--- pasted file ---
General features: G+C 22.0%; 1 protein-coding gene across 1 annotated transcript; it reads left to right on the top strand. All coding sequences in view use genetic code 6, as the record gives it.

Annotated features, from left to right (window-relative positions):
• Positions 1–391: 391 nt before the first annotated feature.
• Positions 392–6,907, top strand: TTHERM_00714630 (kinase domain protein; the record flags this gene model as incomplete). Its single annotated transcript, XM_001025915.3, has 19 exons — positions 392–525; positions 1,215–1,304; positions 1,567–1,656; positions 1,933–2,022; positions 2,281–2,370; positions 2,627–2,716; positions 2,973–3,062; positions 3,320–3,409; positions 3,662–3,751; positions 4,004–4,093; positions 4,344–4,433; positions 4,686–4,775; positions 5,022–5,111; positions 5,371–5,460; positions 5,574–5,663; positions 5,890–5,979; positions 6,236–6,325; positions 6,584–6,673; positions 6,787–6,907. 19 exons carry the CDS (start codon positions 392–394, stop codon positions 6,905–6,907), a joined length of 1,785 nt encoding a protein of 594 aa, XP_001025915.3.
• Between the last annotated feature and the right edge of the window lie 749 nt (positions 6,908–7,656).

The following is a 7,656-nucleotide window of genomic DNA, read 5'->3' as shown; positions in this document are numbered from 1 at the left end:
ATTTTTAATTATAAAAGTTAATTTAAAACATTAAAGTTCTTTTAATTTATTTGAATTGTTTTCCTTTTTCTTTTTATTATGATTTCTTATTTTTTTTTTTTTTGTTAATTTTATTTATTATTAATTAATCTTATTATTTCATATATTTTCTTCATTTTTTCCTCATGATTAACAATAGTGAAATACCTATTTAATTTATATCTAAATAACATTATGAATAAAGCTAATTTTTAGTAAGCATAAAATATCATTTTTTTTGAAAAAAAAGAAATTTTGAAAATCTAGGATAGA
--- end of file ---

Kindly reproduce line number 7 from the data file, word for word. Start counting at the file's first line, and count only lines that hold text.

ATTTTTAATTATAAAAGTTAATTTAAAACATTAAAGTTCTTTTAATTTATTTGAATTGTTTTCCTTTTTCTTTTTATTATGATTTCTTATTTTTTTTTTTTTTGTTAATTTTATTTATTATTAATTAATCTTATTATTTCATATATTTTCTTCATTTTTTCCTCATGATTAACAATAGTGAAATACCTATTTAATTTATATCTAAATAACATTATGAATAAAGCTAATTTTTAGTAAGCATAAAATATCATTTTTTTTGAAAAAAAAGAAATTTTGAAAATCTAGGATAGA